These participants also recognized dependence on a sex partner as a coping mechanism that some adolescents use to deal with a "stressful life." One participant described the relationship between emotional dependence and sex for adolescent women confronted with a multitude of problems in different domains of their life in the following way:

"Most of them [girls] have problems at home, most of them have problems in school, most of them just got problems period. Who do they look at for love and attention? They deal with the dudes."—Female, 19 years old

In contrast to women, most men described participating in sexual relationships for both physical and emotional benefit. Several described participating in relationships with sex-only partners purely for the benefit of sexual gratification. In the context of romantic partners, many men, like women, described "catching feelings" as a relationship progressed.

Rather than saying that they desire intimacy and emotional support, men often reported looking to sexual relationships to fulfill a desire to "feel wanted." A majority also discussed the lack of a strong social support system. Only a few men reported having a male role model they look up to, or having a strong relationship with an older male such as their father, their stepfather or an uncle. Several suggested that their relationship with their mother is strained because of her partnership with a boyfriend or new husband. Given their lack of relationships with older role models, many men suggested that they look to males close to their age, including siblings, friends and cousins, for guidance and support. These adolescents suggested that men seek relationships with women in part because they need to feel wanted, and both sex-only and romantic partners fulfill this need. For example, one participant discussed his disappointment over his lack of a relationship with his biological father and antagonistic relationship with his mother's current live-in boyfriend. This young man described feeling betrayed by his mother, who often sides with her boyfriend when disputes arise between the boyfriend and the participant. Later in the interview, this participant described his desire to "feel wanted" as follows:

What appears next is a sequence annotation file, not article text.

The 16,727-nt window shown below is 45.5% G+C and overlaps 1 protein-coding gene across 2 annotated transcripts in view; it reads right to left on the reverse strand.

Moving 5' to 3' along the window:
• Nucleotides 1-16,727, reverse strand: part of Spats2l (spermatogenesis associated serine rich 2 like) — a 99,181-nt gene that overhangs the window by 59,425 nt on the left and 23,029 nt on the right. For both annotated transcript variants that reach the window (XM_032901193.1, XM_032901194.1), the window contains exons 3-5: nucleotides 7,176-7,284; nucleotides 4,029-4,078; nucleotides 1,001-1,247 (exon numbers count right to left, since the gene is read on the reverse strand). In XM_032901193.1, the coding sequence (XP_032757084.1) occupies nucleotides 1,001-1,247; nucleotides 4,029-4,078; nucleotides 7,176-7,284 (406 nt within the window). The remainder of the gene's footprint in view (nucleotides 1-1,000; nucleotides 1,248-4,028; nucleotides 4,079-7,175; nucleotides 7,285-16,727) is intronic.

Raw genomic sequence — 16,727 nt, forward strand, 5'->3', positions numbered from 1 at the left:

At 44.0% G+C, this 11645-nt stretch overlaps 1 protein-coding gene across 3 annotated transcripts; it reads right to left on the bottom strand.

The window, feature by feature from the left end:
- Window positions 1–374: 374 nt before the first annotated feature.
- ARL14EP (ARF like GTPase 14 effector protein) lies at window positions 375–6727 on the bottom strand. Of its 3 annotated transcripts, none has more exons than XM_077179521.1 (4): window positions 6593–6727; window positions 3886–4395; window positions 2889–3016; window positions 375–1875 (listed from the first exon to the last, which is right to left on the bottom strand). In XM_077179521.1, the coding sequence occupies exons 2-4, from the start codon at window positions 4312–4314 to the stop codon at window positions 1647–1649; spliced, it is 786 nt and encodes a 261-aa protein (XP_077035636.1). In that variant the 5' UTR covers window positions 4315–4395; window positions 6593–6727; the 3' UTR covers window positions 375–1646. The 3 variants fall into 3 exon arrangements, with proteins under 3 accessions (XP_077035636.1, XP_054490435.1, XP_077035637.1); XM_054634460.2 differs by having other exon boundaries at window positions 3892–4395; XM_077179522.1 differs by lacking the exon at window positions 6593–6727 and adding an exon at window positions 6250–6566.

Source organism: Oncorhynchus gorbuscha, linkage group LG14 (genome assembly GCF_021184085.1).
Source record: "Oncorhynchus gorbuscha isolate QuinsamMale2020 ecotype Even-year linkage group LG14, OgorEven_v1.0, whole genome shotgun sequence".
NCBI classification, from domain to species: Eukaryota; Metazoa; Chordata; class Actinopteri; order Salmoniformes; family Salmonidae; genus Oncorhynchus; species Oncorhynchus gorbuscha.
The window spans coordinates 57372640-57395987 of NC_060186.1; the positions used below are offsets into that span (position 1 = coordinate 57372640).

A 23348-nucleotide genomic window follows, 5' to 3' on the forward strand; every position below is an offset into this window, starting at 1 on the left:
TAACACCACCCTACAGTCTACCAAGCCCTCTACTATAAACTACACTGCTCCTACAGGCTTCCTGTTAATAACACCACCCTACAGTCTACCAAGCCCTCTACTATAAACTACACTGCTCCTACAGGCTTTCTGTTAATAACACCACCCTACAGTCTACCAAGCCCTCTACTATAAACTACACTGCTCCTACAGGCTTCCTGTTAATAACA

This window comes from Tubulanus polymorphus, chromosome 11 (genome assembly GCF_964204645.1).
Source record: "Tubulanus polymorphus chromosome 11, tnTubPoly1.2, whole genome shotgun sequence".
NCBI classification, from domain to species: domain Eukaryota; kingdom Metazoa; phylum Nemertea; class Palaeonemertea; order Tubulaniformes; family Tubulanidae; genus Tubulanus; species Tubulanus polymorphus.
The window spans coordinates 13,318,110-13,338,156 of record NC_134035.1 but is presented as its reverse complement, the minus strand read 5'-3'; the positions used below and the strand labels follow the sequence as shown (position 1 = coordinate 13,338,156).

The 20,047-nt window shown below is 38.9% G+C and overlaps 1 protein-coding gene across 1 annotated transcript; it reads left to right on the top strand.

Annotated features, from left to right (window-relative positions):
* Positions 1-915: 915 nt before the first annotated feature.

"I mean, like females, they make me feel like I'm wanted. I don't think there's too many people that don't want to be wanted. If not one place, then another, you know? So females make me feel wanted. They make me feel like they're happy to see me, they're happy that I'm around, so I like that. They can even be superfreaks, as long as they're nice." —Male, 17 years old


Our findings support several aspects of the sexual strategies theory of Buss—namely, that men and women approach sexual relationships differently, and that whereas women typically seek romantic partners, men seek both sex-only and romantic partners. However, while Buss argues that the reason for this difference is evolutionary, and motivated by reproduction,18 our findings support a more contextual approach that links sex partner selection and relationship dynamics to social needs, rather than biological ones. In response to a lack of socioeconomic and status-yielding opportunities, many young men reported participating in the informal economy such as the drug trade to earn money and gain social status and respect as a man. This, according to participants, has resulted in an imbalance in the sex ratio, as many young men are incarcerated and therefore not available as sex partners. Additionally, many young men look to multiple sex partnerships as a way to gain status among their male peers.